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WTO Rules Against Saving Dolphins

01 May 2017 | Sierra Club News Release

GENEVA, SWITZERLAND — Today, the World Trade Organization (WTO) authorized Mexico to impose an annual $163 million in trade sanctions against the U.S. for the dolphin-saving U.S. labeling program for tuna. The WTO ruled against the program in November 2015, calling it a “technical barrier to trade.”

The WTO is expected to further review the U.S. program this summer. If the WTO once again decides against the U.S., the U.S. could face trade sanctions indefinitely until the dolphin-saving label is altered or eliminated.

In response, Ben Beachy, senior policy advisor for the Sierra Club’s Responsible Trade Program, released the following statement:

“Today’s WTO decision threatens to punish U.S. families for the crime of having a label on tuna cans that saves dolphins’ lives. With renegotiation of NAFTA on the horizon, today’s decision serves as yet another warning that we need a complete replacement of these decades-old trade deals that prioritize corporate profits over good jobs, healthy communities, clean air and water, and protection for wildlife.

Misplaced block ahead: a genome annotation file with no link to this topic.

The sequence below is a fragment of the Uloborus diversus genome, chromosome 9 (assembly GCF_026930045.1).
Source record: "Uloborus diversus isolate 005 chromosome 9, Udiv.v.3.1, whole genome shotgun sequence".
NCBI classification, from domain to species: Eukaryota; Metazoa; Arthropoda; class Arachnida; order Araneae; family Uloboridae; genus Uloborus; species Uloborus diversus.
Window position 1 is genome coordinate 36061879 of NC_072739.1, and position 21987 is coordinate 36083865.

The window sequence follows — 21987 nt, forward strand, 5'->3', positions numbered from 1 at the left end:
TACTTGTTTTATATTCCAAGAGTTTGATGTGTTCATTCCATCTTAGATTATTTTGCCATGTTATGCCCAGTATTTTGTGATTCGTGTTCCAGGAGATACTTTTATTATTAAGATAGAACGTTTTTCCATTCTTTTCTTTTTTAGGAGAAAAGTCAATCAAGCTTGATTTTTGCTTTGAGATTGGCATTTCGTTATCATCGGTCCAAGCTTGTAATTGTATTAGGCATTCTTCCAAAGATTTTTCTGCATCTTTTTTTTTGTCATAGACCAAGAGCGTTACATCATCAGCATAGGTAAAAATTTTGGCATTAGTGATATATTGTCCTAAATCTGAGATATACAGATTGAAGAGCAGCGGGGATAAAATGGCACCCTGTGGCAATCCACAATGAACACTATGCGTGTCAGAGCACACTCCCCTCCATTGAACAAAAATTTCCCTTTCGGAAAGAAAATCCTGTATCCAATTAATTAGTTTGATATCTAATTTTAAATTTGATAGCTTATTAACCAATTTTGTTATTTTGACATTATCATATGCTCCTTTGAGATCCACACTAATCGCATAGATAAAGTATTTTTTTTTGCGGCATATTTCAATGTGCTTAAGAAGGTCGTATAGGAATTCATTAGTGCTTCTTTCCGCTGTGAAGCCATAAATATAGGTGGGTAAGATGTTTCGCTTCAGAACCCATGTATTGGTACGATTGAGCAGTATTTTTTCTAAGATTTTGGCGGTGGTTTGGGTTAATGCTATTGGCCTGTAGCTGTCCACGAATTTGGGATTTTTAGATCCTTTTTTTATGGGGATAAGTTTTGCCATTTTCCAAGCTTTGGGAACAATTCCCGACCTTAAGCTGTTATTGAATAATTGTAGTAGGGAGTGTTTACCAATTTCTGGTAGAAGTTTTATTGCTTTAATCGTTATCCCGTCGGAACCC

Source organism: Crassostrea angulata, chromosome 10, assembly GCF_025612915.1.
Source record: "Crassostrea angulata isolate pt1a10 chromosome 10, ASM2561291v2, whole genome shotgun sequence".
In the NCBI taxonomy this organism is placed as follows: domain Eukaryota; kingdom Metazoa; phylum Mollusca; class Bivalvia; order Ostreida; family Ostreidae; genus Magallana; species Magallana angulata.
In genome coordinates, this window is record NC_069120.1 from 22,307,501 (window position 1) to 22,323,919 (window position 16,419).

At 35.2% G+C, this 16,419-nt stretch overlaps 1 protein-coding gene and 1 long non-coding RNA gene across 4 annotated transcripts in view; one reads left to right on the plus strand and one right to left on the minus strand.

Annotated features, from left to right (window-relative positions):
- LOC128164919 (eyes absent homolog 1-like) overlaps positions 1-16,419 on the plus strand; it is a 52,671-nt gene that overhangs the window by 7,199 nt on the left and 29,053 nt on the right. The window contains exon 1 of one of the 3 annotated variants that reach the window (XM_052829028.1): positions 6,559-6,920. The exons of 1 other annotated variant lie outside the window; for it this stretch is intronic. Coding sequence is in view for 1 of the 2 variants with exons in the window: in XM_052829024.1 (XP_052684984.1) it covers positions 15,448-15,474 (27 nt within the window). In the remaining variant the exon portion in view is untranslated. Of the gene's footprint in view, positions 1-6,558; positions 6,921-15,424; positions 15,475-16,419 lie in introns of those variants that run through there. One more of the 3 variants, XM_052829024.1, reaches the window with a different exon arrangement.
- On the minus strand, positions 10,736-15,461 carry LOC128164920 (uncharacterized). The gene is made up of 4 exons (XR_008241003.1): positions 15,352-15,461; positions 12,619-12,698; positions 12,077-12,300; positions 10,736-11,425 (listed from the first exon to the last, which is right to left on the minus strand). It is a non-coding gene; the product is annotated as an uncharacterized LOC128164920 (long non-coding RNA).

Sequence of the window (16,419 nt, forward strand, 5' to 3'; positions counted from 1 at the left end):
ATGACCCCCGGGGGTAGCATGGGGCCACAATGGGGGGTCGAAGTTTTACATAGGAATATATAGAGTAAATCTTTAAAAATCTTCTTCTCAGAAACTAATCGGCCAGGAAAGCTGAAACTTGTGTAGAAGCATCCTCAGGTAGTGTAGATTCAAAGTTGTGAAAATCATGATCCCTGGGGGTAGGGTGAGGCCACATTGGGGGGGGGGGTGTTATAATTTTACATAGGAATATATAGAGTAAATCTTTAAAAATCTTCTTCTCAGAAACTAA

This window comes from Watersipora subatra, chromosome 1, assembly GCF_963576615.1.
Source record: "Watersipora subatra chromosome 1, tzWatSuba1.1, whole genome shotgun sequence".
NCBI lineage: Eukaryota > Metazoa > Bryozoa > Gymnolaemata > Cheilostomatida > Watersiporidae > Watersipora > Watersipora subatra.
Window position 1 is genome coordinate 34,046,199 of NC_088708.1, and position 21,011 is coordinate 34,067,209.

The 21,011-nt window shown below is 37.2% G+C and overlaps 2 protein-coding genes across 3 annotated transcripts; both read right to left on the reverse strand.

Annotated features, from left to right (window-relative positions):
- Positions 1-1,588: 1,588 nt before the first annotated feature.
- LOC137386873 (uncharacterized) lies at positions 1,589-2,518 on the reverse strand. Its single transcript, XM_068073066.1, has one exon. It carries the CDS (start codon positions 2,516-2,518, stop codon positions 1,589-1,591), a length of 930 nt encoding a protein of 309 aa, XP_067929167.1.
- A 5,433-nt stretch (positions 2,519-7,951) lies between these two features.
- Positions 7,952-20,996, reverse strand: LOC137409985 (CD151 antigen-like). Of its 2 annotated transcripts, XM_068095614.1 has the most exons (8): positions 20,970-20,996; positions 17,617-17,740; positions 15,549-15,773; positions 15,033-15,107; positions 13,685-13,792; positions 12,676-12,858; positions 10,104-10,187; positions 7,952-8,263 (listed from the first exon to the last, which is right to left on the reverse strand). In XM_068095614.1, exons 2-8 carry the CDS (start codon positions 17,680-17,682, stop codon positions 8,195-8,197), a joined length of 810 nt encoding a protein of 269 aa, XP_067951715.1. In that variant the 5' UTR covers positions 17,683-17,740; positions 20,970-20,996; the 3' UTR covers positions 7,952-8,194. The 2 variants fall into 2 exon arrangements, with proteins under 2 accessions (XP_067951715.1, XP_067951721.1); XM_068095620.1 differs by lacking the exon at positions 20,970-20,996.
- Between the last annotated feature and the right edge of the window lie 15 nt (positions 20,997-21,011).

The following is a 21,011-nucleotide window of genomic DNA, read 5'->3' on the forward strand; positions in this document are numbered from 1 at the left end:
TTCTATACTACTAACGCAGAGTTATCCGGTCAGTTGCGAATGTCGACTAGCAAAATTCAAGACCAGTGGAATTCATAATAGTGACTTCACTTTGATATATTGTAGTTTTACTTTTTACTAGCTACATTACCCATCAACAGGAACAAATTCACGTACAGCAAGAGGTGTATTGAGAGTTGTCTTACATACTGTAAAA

“The U.S. government should not cave to pressure from the WTO by weakening the dolphin-saving label.”


Background on the case: Tunas and dolphins can commonly be found together in the Eastern Pacific Ocean. Taking advantage of this, fishing companies have set upon dolphins to catch tuna, often killing and injuring dolphins in the process. In 1990, the United States enacted a ban on imports of tuna caught with dolphin-unsafe practices and regulated “dolphin-safe” tuna labeling. The “dolphin-safe” label has contributed to a 97-percent reduction in dolphin deaths since the 1980s in Pacific waters where dolphins and tuna cohabitate. After Mexico launched trade challenges against the import ban, the U.S. Congress gutted the ban and made the “dolphin-safe” label voluntary. Mexico then launched a WTO case against the voluntary label in 2008. The WTO ruled against the U.S. label in 2011, 2012, and 2015. In November 2015, the WTO decided the label violated WTO rules, despite the fact that it protects wildlife, is voluntary, and applies equally to domestic and foreign firms.

About the Sierra Club

The Sierra Club is America’s largest and most influential grassroots environmental organization, with more than 2.7 million members and supporters. In addition to helping people from all backgrounds explore nature and our outdoor heritage, the Sierra Club works to promote clean energy, safeguard the health of our communities, protect wildlife, and preserve our remaining wild places through grassroots activism, public education, lobbying, and legal action. For more information, visit


Cindy Carr, (202) 495-3034 or

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